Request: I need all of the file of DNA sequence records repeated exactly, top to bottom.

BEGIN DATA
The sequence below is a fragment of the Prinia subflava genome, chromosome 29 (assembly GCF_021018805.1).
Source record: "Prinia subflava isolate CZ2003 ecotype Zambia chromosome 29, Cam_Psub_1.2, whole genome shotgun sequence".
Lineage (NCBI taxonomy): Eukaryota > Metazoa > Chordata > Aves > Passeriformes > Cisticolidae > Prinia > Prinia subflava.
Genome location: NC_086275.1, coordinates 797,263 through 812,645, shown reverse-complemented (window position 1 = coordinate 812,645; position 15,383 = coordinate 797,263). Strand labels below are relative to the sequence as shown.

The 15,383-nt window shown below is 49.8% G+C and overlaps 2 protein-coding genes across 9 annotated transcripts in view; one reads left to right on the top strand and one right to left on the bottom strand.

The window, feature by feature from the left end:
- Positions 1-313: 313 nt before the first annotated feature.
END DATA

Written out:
The sequence below is a fragment of the Prinia subflava genome, chromosome 29 (assembly GCF_021018805.1).
Source record: "Prinia subflava isolate CZ2003 ecotype Zambia chromosome 29, Cam_Psub_1.2, whole genome shotgun sequence".
Lineage (NCBI taxonomy): Eukaryota > Metazoa > Chordata > Aves > Passeriformes > Cisticolidae > Prinia > Prinia subflava.
Genome location: NC_086275.1, coordinates 797,263 through 812,645, shown reverse-complemented (window position 1 = coordinate 812,645; position 15,383 = coordinate 797,263). Strand labels below are relative to the sequence as shown.

The 15,383-nt window shown below is 49.8% G+C and overlaps 2 protein-coding genes across 9 annotated transcripts in view; one reads left to right on the top strand and one right to left on the bottom strand.

The window, feature by feature from the left end:
- Positions 1-313: 313 nt before the first annotated feature.